One of this year’s most anticipated Broadway productions was at risk of being shuttered before it ever opened because of a fierce dispute between producers and the estate of the book’s author on which the play is based. A representative of the estate of Harper Lee, the reclusive author of To Kill a Mockingbird, sued producer Scott Rudin and his production company, Rudinplay Inc., alleging that the stage adaptation authored by Aaron Sorkin violated the licensing agreement Lee signed prior to her death in February 2016.

In the June 2015 agreement, Lee granted Rudinplay the option to acquire the worldwide stage rights for To Kill a Mockingbird for $100,000, subject to Lee’s right of approval regarding the selection of a playwright, as well as the right to review and comment on the script. The agreement also provided that the play could not “derogate or depart in any manner from the spirit of the Novel, nor alter its characters.” Lee agreed to the selection of Sorkin as playwright in November 2015, but died prior to the completion of the play’s first draft.

In her suit, Tonja Carter, Lee’s lawyer and the representative of her estate, alleged that Sorkin’s play significantly altered the storyline and characters, including portraying Atticus Finch, the iconic defense attorney, as an apologist for his racist neighbors who grows into his virtuousness over the course of the play. Carter also asserted that the play changed the way Atticus’s children Jem and Scout spoke; expanded the role of Calpurnia, the family’s housekeeper; and added two new characters. She also criticized Rudin’s response to her stated objections to the drafts of the play as insufficient, untimely, and conflict-laden.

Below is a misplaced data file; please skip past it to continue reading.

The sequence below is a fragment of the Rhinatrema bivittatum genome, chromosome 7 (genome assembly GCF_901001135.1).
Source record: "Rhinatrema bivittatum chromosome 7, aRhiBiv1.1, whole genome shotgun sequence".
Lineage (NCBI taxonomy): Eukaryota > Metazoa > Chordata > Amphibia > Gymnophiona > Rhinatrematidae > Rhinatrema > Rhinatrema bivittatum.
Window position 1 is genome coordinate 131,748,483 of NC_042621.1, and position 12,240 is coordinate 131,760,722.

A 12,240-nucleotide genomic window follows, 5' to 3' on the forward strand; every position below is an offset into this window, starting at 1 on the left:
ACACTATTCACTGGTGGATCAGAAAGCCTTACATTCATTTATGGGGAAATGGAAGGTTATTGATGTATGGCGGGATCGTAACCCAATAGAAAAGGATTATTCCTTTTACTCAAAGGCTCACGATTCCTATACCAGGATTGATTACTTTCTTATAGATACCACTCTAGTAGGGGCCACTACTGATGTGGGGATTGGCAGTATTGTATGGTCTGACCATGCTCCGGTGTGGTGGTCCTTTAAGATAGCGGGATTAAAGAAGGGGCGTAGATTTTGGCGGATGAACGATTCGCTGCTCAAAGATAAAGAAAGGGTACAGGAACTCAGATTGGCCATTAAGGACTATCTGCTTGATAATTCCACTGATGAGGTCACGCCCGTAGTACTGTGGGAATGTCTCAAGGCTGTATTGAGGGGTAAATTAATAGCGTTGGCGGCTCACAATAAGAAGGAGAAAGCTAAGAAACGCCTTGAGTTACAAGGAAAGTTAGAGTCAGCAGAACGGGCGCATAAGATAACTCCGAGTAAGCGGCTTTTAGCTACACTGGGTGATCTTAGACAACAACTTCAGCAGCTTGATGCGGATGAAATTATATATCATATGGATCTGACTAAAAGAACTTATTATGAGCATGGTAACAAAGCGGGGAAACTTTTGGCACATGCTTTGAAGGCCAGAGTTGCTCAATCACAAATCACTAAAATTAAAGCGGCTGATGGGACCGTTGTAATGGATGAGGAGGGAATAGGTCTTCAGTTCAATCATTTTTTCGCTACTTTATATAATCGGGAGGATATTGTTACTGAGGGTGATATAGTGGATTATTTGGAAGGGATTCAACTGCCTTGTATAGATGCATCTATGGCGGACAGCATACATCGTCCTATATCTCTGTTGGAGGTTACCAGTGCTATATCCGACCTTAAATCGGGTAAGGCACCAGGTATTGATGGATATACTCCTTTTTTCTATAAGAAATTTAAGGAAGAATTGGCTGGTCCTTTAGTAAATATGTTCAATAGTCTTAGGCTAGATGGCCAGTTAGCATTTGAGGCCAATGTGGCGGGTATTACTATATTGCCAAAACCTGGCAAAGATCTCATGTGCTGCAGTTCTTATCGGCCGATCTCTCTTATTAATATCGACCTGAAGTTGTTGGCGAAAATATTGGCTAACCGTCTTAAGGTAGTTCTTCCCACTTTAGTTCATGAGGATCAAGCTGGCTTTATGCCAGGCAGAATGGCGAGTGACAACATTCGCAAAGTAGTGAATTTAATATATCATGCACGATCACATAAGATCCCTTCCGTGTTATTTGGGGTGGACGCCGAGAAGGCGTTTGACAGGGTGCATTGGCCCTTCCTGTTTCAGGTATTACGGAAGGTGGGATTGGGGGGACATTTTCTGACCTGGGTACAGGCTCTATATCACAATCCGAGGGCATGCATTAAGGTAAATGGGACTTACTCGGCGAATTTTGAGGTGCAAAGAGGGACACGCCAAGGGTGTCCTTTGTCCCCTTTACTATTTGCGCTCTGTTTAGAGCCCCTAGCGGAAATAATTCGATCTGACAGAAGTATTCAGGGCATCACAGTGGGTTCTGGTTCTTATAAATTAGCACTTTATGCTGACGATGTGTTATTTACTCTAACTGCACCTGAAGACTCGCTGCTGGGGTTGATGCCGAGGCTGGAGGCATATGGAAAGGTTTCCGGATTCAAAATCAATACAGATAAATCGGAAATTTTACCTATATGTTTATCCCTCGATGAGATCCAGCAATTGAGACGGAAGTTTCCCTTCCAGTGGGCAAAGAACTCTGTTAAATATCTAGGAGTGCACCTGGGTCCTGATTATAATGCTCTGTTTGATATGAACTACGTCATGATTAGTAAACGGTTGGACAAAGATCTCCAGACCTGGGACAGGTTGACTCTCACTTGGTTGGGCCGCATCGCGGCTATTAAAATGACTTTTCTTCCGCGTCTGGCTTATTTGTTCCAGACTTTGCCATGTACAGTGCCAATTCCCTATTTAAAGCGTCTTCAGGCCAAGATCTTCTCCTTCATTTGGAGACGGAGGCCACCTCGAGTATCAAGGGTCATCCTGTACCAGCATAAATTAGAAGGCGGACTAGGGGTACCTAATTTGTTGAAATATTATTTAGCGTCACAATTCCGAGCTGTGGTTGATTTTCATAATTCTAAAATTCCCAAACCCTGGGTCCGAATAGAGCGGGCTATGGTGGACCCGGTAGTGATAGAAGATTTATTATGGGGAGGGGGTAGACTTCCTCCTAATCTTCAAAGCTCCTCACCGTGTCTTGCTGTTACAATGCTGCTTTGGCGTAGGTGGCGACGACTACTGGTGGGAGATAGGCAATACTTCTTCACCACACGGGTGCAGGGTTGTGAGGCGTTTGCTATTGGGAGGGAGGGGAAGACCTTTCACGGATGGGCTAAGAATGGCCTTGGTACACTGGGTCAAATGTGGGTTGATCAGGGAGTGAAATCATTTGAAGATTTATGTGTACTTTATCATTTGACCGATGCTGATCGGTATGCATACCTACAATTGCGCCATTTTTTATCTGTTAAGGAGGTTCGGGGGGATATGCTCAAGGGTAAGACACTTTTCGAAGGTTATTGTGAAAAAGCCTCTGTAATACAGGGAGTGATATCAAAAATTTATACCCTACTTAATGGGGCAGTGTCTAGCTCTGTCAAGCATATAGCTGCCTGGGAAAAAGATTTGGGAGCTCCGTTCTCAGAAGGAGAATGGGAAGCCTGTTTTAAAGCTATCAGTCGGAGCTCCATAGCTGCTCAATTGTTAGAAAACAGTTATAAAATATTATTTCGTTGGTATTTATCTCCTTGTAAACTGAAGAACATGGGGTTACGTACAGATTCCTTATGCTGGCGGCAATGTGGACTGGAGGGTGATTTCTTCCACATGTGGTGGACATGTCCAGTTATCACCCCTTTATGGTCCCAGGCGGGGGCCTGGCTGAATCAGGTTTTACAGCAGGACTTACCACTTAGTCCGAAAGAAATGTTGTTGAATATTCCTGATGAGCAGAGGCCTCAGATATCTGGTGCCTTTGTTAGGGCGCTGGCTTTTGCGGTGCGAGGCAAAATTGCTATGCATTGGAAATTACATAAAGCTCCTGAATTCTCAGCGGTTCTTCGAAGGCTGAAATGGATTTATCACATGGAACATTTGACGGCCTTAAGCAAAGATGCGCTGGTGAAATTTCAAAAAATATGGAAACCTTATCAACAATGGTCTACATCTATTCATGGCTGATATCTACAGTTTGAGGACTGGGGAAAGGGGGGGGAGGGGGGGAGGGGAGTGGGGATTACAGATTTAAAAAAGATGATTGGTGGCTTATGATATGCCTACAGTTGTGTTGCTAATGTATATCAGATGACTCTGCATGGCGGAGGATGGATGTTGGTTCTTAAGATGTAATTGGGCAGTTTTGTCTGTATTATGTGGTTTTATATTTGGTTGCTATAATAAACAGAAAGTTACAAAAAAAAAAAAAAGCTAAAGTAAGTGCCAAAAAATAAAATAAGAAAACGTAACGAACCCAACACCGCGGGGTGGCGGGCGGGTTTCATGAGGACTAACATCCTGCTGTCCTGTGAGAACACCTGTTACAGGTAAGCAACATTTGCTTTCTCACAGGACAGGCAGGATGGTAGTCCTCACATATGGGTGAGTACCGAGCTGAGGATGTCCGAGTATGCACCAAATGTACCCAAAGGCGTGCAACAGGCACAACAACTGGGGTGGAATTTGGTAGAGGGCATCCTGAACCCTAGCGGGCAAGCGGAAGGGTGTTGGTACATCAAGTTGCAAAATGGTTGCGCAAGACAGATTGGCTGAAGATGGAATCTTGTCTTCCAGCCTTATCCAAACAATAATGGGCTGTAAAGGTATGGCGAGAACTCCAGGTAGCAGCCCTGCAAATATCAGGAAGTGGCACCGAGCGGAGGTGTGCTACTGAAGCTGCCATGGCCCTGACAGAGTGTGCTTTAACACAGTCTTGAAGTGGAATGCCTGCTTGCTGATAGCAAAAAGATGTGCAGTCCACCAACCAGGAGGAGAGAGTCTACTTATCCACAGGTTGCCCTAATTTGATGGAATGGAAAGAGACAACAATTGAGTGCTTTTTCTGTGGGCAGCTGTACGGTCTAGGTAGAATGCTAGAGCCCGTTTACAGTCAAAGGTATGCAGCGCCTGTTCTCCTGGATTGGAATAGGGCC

Rudin and Rudinplay countersued for $10 million, alleging Carter was attempting to default the play into cancellation by throwing the production off the required timeline for Rudinplay to exercise its option to acquire the novel’s live stage rights set forth in the 2015 agreement. The producers argued that, under the agreement, neither Lee nor the estate possessed approval rights over the script or a right to subjectively determine whether the play departed from the spirit of the novel or altered the characters.

Noting that Carter “is not an author, editor, literary agent, or critic, and has no known expertise whatsoever in theater or writing,” Rudinplay argued that Carter’s objection to the character arc of Atticus in the play was especially dubious, given her role in the headline-making and controversial discovery and decision to publish Lee’s Go Set a Watchman, the precursor of To Kill a Mockingbird, which was released in 2015 and portrayed Atticus Finch as racist (although Rudin asserted that Sorkin’s Atticus was not like the character in Go Set a Watchman).

Rudinplay also argued that Carter’s objections were insubstantial and untimely – noting that in the six months between his delivery of the first draft and when Carter asserted that the play violated the licensing agreement, Rudinplay had deployed considerable financial resources in preparation of the play’s premier – reserving a theater, casting the play (including Jeff Daniels as Atticus Finch), and entering into contracts with cast members, securing director Bartlett Sher, scheduling workshops, and contracting with a general management company. The production company argued that the lawsuit threatened not only these investments of capital, but hampered its ability to raise further capital because of “the cloud” that now hung over its rights.

In an interesting twist, the producers not only asked for a quick ruling in order to allow the play to move forward without delay, but argued that the court needed to view the live play in its entirety in order for it to rule. Rudin offered to stage the production – with Jeff Daniels and the complete cast – at the federal courthouse. The court declined, but ordered the producers to create and submit a filmed version of the play before trial scheduled for June.

The special preview for the court did not take place, however. The parties settled the case on confidential “amicable” terms in May.